[2] In addition to the works cited in footnote 1 above, see: Gabriel Kolko, Wealth and Power in America: An Analysis of Social Class and Income Distribution (New York: Praeger, 1962); Gabriel Kolko, The Triumph of Conservatism: A Reinterpretation of American History, 1900-1916 (New York: The Free Press, 1963); Gabriel Kolko, Railroads and Regulation, 1877-1916 (Princeton: Princeton University Press, 1965); Joyce and Gabriel Kolko, The Limits of Power: The World and United States Foreign Policy, 1945-1954 (New York: Harper and Row, 1972); Gabriel Kolko, Anatomy of a War: Vietnam, The United States, and the Modern Historical Experience (New York: Pantheon Books, 1985); Gabriel Kolko, Confronting the Third World: United States Foreign Policy, 1945-1980 (New York: Pantheon Books, 1988); Gabriel Kolko, The Politics of War: The World and United States Foreign Policy, 1943-1945 (New York: Pantheon Books, 1990); Gabriel Kolko, Century of War: Politics, Conflicts, and Society Since 1914 (New York: The New Press, 1994); Gabriel Kolko, Vietnam: Anatomy of a Peace (London: Routledge, 1997); Gabriel Kolko, Another Century of War? (New York: The New Press, 2002).

 

[3] Kolko co-wrote The Limits of Power with his wife, Joyce. Hans Morgenthau, “Historical Justice and the Cold War,” The New York Review of Books, July 10, 1969. The quote from Gaddis Smith is on the back of the 1990 edition of The Politics of War, cited above in footnote 2. Chomsky’s quote on Kolko is from Noam Chomsky, Towards a New Cold War: Essays on the Current Crisis and How We Got There (New York: Pantheon, 1982), p.423.

 

[4] In the introduction to his Vietnam: Anatomy of a Peace, Kolko writes that “after 1971, when I began to live in France for long periods, I had continuous, intensive, and deeply rewarding meetings with the National Liberation Front and North Vietnamese personnel….” In the same introduction, Kolko proudly mentions his visits to North and South Vietnam. See Kolko, Vietnam: Anatomy of a Peace, pp.1-18.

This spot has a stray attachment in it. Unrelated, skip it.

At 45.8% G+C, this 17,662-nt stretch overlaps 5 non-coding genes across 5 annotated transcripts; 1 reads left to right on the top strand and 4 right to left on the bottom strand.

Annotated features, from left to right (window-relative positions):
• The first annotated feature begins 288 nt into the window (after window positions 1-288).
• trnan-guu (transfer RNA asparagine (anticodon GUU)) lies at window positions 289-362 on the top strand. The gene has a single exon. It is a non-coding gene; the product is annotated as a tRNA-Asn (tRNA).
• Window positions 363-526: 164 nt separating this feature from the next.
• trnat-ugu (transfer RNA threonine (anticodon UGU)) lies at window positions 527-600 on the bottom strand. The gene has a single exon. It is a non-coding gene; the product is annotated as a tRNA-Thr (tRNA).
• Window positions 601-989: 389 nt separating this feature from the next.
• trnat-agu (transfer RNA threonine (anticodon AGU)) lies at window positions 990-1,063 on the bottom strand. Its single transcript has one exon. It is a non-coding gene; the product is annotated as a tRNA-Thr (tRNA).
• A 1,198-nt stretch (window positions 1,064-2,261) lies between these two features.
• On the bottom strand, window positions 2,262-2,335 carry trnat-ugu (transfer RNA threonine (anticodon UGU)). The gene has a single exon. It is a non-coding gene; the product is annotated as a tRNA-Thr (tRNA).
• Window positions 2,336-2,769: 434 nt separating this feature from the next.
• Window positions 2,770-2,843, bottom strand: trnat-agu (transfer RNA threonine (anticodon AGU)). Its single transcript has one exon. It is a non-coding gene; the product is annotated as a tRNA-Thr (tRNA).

[5] Gabriel Kolko, “Aid for Vietnamese Civilians,” The New York Review of Books, May 6, 1971.

 

[6] Kolko, Main Currents in Modern American History, pp.291-292. Kolko, The Triumph of Conservatism: A Reinterpretation of American History, p.294. Kolko, The Roots of American Foreign Policy, pp.9-10.

 

[7] Kolko, The Roots of American Foreign Policy, p.26.

 

[8] Arthur Schlesinger, Jr., a “traditionalist” historian who Kolko wrote against, accurately termed the Cold War “the brave and essential response of free men to communist aggression.” See Arthur Schlesinger, Jr., “Origins of the Cold War,” Foreign Affairs (October 1967), pp.25-52.

 

[9] Joyce and Gabriel Kolko, The Limits of Power, p.2 and p.23.

 

[10] Joyce and Gabriel Kolko, The Limits of Power, p.68. “For public purposes,” the Kolko’s elaborated elsewhere in their book, “especially to conjure up congressional votes for Marshall Plan or military expenditures, Truman and other officials successfully trotted out references to amorphous, imminent dangers.” See p.481.

 

[11] Kolko, Main Currents in Modern American History, p.353.

 

[12] On the CPUSA see John Earl Haynes and Harvey Klehr, In Denial: Historians, Communism, and Espionage (San Francisco: Encounter Books, 2003).

 

[13] Kolko, The Politics of War, pp.350-353.